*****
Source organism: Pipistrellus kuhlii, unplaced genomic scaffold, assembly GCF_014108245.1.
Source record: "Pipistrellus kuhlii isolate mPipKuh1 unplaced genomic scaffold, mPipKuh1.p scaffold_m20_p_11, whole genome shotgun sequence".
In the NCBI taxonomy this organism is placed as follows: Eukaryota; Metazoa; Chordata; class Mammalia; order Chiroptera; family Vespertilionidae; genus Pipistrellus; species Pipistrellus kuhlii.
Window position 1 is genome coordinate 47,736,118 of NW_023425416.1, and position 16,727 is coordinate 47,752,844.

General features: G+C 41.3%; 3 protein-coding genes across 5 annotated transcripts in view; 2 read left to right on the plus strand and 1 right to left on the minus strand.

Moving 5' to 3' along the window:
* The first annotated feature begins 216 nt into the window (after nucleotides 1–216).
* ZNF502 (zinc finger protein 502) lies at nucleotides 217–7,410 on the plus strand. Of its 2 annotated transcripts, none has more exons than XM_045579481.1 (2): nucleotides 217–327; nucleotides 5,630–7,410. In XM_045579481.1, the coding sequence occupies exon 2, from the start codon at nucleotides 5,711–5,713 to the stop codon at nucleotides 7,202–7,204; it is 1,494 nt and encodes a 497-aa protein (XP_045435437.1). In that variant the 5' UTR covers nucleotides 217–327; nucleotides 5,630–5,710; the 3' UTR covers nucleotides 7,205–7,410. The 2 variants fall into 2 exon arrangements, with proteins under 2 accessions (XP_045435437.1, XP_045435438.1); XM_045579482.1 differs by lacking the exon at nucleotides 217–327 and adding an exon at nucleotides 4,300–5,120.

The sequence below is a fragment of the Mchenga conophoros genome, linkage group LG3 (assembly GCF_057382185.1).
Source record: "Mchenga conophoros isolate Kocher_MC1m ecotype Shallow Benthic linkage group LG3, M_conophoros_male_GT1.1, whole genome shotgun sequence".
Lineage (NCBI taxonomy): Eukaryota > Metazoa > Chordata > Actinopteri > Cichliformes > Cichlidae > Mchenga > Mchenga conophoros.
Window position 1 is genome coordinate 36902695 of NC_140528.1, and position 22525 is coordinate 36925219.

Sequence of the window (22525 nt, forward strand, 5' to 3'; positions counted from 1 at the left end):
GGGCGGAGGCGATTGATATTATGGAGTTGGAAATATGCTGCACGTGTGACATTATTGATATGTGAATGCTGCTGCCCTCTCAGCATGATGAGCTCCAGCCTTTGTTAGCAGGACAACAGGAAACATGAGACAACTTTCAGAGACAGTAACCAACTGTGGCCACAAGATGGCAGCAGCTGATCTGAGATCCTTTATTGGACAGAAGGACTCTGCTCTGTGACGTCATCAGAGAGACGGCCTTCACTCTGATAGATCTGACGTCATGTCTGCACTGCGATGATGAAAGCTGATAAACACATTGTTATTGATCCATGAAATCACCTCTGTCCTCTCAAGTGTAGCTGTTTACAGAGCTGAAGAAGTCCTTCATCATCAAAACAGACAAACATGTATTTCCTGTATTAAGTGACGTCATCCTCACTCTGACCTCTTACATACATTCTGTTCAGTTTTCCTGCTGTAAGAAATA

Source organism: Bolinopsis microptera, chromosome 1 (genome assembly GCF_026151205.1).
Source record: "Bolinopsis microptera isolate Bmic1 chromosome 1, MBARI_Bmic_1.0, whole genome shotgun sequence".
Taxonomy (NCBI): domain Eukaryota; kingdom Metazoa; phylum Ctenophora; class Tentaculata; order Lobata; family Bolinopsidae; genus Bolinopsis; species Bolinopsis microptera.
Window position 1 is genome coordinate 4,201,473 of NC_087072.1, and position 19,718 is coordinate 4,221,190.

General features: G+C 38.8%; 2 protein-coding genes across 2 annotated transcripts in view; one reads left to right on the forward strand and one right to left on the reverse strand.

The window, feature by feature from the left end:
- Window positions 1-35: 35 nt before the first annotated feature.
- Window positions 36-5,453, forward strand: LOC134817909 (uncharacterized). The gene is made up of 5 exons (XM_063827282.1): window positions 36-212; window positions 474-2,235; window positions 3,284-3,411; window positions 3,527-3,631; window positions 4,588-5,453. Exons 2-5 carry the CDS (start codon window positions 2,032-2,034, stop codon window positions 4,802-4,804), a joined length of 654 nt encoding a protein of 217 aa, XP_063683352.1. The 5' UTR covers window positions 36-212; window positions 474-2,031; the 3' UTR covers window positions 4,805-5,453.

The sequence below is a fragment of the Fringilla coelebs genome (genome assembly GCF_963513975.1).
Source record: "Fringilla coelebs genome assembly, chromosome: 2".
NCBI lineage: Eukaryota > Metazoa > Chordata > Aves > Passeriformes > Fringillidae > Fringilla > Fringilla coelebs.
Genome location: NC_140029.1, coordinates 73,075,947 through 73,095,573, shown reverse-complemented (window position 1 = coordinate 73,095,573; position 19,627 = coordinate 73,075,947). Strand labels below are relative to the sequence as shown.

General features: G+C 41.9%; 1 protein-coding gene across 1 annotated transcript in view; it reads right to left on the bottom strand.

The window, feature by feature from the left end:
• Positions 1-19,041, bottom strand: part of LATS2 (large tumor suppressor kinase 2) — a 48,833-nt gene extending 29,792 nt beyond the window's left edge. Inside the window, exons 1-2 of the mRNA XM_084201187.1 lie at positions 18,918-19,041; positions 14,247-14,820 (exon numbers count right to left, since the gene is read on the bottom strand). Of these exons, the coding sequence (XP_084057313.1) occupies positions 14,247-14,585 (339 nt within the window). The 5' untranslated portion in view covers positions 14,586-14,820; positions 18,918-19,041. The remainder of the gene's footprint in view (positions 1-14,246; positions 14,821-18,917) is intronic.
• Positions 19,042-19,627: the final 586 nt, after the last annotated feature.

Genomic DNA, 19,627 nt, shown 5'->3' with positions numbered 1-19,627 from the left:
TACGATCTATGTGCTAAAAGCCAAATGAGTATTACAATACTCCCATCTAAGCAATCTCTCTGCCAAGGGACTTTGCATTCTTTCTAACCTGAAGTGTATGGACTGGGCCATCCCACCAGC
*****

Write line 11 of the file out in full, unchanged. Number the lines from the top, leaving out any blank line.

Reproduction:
Lineage (NCBI taxonomy): Eukaryota > Metazoa > Chordata > Actinopteri > Cichliformes > Cichlidae > Mchenga > Mchenga conophoros.